Regularly reflecting on past failures and triumphs is what makes an organisation great.
Some years ago, I was lucky enough to find myself sitting in on a McKinsey & Co lecture. The intellect in the room was so intense I considered leaving just to free up a bit of oxygen for everyone else’s mighty brains. But then something happened that helped me realise that being clever doesn’t necessarily mean you’re smart.
The speaker on stage posed the audience a question. “What,” he asked, “is the most reliable predicting factor for a company’s success in three years time?” It was as if he’d held up a sign saying “library”. Hundreds of young, fiercely brilliant minds fell silent. But not for long.
After a few seconds, the answers started to pile in. Like exuberant sixth-formers on an optional summer course, keen to impress a guest from the outside world, the brightest of minds began to hurl possible but unlikely answers towards the stage. “Natural daylight?” “Lunchtime yoga sessions?” “A 50/50 split between men and women in senior management positions?”
“No,” said the speaker, “it’s none of these.” Suspense filled the hall. What could it possibly be if not one of these brilliant ideas? “The answer is an obvious one,” said the speaker. “It’s feedback. The rigorous process of talking about what just happened, and asking how you can improve it next time.”
“Damn!” I remember thinking. I wondered if it might be something like that! I allowed myself a gentle glow of pride at having got closer to the truth than the super-brains around me.
But now, several years down the line, and after working with corporations and companies large and small on the quality of the way in which they communicate, I’m more convinced than ever that the answers to big questions are often much simpler than we think. And they’re definitely simpler than some experts, consultants and strategists might suggest.
It’s the people who do the simple things brilliantly, and the complex things simply, that get out of their own way, release the talent in their organisation and free themselves to get on with doing what they do best – be it banking or baking.
Let’s take feedback as an example. When it comes to conversations that count, in my experience it’s the businesses that aren’t afraid of admitting where they went wrong that learn more quickly and bounce back more confidently from a dip in performance, or a poorly guided strategy.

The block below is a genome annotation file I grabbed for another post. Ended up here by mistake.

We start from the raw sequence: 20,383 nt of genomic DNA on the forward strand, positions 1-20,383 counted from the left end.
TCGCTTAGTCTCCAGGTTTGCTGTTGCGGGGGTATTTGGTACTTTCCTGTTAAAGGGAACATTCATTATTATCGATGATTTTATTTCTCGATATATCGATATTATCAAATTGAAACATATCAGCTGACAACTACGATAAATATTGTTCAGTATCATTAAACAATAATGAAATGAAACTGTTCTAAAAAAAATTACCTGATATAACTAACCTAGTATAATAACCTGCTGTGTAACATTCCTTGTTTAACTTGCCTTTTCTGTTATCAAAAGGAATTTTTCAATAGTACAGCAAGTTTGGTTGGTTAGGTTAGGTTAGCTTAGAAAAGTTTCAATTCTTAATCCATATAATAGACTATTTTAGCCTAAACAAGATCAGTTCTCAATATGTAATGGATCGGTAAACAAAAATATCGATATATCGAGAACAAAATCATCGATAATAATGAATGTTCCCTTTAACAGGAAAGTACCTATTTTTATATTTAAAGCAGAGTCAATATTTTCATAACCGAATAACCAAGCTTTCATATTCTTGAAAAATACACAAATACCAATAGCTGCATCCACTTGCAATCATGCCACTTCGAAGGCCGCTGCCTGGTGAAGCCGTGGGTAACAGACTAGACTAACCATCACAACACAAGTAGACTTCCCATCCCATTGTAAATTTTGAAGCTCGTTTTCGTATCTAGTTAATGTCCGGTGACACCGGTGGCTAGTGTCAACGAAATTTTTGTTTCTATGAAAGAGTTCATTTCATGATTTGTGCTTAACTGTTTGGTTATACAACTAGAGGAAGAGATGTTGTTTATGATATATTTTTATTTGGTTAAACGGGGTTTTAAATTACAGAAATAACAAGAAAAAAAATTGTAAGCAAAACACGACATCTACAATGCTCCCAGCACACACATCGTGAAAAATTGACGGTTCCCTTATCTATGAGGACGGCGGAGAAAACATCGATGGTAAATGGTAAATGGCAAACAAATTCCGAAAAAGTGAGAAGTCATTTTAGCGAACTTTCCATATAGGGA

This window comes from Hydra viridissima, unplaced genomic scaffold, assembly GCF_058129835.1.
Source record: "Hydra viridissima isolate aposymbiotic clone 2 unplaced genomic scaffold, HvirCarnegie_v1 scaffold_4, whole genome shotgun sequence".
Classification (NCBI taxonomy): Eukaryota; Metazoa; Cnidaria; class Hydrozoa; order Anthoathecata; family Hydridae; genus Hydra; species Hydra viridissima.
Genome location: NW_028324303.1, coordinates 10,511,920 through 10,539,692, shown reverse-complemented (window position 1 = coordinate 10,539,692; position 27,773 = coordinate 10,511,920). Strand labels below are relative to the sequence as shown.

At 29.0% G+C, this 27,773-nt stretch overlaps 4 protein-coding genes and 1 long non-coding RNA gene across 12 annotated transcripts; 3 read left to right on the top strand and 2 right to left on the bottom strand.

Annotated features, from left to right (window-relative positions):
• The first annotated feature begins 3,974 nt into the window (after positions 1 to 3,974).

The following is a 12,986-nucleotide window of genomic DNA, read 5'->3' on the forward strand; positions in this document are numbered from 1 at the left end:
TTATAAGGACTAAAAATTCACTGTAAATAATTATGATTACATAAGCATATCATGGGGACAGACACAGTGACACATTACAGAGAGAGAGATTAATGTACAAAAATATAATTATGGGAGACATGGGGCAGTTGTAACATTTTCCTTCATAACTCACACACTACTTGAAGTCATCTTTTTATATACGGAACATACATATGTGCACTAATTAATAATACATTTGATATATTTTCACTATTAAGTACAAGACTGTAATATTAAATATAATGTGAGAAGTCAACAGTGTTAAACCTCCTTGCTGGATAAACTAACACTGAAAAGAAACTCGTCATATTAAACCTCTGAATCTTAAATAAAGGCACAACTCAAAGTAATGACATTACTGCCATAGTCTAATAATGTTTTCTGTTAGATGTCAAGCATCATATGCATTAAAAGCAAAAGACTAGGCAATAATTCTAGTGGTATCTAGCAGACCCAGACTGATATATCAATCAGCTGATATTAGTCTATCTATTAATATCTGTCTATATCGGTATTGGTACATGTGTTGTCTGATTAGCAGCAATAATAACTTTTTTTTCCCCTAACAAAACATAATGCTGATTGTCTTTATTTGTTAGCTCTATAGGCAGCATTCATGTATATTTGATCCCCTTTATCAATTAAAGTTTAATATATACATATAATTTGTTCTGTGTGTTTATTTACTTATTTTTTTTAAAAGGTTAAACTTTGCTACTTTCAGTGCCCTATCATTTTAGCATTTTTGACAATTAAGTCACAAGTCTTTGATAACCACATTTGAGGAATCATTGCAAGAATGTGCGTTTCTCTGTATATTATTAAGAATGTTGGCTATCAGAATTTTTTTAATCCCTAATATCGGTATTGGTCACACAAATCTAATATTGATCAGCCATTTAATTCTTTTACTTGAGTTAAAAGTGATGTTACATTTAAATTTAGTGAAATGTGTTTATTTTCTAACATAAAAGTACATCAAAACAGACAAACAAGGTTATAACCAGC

This is even the case in the event of a right royal cock-up – in fact, you might say it’s especially the case in such scenarios. If you have the nerve to face up to the ugly truth, the courage to say what needs to be said, and the sense to listen well to the most informed voices, you can soon find yourself genuinely turning a corner in much better shape than if you’d narrowly escaped whatever storm it was that blew your way.
But feedback isn’t just useful when things go wrong. The businesses I’d tip for success in three years’ time are those whose leaders are as rigorous in their conversation skills when something’s gone right as they are when it goes wrong. Truly understanding what you’re brilliant at is a rare quality. But you can only discover what your strengths are if you’re in the habit of reflecting; not for its own sake, but for the good of the next thing you do. And the next. And the next.
So, if what you’re working on now goes well, after it’s done, talk about why. And if doesn’t go well, after it’s done, talk about why.
There is, after all, no such thing as a disaster. Unless of course you neglect to learn from it.
Karl James' latest book is Say It and Solve It: Get the Results you Want from the Business Conversations that Count (Pearson).
A to-do list with personality
Most to-do list apps are fairly straightforward – you make a list, and do the stuff on it. CARROT makes things more interesting. It’s like a robot overlord that you please by getting things done. CARROT starts out not liking you very much, and you’re immediately warned not to upset it (her? him?) – just make sure you stay on top of things.